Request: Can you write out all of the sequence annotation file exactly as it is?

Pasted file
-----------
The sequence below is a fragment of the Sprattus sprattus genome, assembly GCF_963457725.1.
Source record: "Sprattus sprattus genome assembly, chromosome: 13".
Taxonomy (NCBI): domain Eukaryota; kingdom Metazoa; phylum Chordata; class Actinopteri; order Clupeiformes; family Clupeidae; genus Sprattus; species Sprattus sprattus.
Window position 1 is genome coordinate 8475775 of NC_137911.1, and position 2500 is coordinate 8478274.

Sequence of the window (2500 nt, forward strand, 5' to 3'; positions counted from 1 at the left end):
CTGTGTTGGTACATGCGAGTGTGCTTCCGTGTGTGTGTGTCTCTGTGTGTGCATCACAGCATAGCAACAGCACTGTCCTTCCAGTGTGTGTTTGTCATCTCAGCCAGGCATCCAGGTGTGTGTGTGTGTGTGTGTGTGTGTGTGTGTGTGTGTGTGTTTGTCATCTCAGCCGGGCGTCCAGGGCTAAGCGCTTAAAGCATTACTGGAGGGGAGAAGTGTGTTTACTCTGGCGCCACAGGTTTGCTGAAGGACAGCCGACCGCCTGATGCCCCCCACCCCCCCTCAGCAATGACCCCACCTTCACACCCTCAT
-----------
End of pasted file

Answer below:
The sequence below is a fragment of the Sprattus sprattus genome, assembly GCF_963457725.1.
Source record: "Sprattus sprattus genome assembly, chromosome: 13".
Taxonomy (NCBI): domain Eukaryota; kingdom Metazoa; phylum Chordata; class Actinopteri; order Clupeiformes; family Clupeidae; genus Sprattus; species Sprattus sprattus.
Window position 1 is genome coordinate 8475775 of NC_137911.1, and position 2500 is coordinate 8478274.

Sequence of the window (2500 nt, forward strand, 5' to 3'; positions counted from 1 at the left end):
CTGTGTTGGTACATGCGAGTGTGCTTCCGTGTGTGTGTGTCTCTGTGTGTGCATCACAGCATAGCAACAGCACTGTCCTTCCAGTGTGTGTTTGTCATCTCAGCCAGGCATCCAGGTGTGTGTGTGTGTGTGTGTGTGTGTGTGTGTGTGTGTGTGTTTGTCATCTCAGCCGGGCGTCCAGGGCTAAGCGCTTAAAGCATTACTGGAGGGGAGAAGTGTGTTTACTCTGGCGCCACAGGTTTGCTGAAGGACAGCCGACCGCCTGATGCCCCCCACCCCCCCTCAGCAATGACCCCACCTTCACACCCTCAT